Jeff Galbraith of Frequency Magazine
Photo courtesy Frequency/Kirby
Frequency is a snowboard magazine. What
does that have to do with freeheel? Simply put, Frequency has set
a new standard for all snow culture media. Publisher Jeff Galbraith
grabs ear and offers perspective.
Descender: Jeff, Frequncy rules. We all know it! Great job man. How
about a short history of the Frequency project? How did it come together,
who is on the team?
Jeff Galbraith: Frequency came
together as I had been comissioned to do a "Surfer's Journal"
type of magazine for snowboarding by Snowboarder Magazine in 1999.
They decided to cut the project after I had put together a team
and focused in completely on this. I decided it was a good idea
regardless; my attorney looked over my contracts and said we were
clear to go for it. So we did. Our original crew included myself,
Jessica Lovett, Ari Marcopoulos, Jamie Lynn, Chris Brunkhart, and
several others including my friends Lee Taylor and Jason Palmer.
Really it's been a pretty collective effort all the way around with
work donated by some of the top photographers, designers and writers.
This has happened because of a collective will behind my own stubborn
D: I've heard you describe Frequency as a cultural journal for snowboarding.
What role do you see media playing in snow sub-culture self reflection
JG: Media can go one of two
roads; it can remain true to the sport and culture and healthy for
the long run, or it can become a bunch of shit run by goons in LA
and NYC who want to put neon cover blurbs like "Top 5 Extreme
Shred Runs in America" on each issue.
D: What are some of the barriers to authenticity
understanding that you face publishing Frequency?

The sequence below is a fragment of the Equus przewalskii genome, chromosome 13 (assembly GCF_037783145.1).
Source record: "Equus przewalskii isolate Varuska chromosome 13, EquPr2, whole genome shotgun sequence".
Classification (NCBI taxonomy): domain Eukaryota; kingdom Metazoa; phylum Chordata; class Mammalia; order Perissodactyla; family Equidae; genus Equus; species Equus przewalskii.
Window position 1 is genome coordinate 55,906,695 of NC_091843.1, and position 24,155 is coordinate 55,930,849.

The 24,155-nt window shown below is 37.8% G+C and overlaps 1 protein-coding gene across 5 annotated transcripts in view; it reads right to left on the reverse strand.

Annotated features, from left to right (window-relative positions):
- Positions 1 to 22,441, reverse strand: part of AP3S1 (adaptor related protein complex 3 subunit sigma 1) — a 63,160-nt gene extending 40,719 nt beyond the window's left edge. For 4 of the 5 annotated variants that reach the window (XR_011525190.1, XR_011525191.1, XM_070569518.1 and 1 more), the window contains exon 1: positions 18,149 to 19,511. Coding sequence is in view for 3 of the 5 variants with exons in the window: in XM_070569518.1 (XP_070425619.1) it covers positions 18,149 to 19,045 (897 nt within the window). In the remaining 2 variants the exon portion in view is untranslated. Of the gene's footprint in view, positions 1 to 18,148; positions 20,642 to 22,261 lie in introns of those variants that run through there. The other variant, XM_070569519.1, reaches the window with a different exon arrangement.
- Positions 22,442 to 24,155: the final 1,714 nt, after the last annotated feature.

JG: Not too many actually. People seem
to be refreshed that they can identify themselves as someone who
loves being in the mountains, and making turns without feeling like
they have to have a certain uniform, or speak a coded language.
In a way, our goal at Frequency is to be the most mainstream magazine
out there. Anyone should be able to pick up this journal and be
stoked. Most people realize you don't have to be an idiot to love
snowboarding, the media just hasn't figured this out yet.
D: Is snowboarding more receptive
to a "cultural journal" perspective than other sports
or lifestyles? Why/why not?
JG: Yes, any super-passionate culture
where people will spend their last dollar on a lift ticket, a surfboard,
a fly-rod, a pair of skis, is receptive to
quality and authenticity
D: The feedback and reaction to the magazine
JG: Overwhelming. We are up
about 60% in paid circulation with our third issue, in an economy
which has claimed "Mademoiselle" and a lot of other big
titles. We seem to be running hard against the tide and now have
distribution in Japan, Canada, Italy, UK, and new spaces almost
D: Where would you like to
take the Frequency project?
JG: To the people. We have worked hard
to make the highest quality media product on the market for any
kind of alpine activity, and the more visibility we get, the stronger
we get. I would like to see Frequency acheive its potential and
develop into the base for a small publishing house which can provide
real editorial and timeless products for passionate sport-cultures.
I'd like to achieve multi-bases which
can change with the season between Sun Valley, Mt. Baker, and Seattle.
D: I hear that. The well earned good life! Props?
to the Lynn family, Jessie Lu, Ari, CB, my legal counsel, and my
fashion advisor. Thanks to Winchester
Arms for the Model 12.
D: Yeah those Skagit ducks are in trouble!
D: Thanks Jeff. Keep
amazing us with your work and thanks for setting the bar higher.
More information, content outakes, and subscription info: Frequency
Online @: frequencysnowboarding.com
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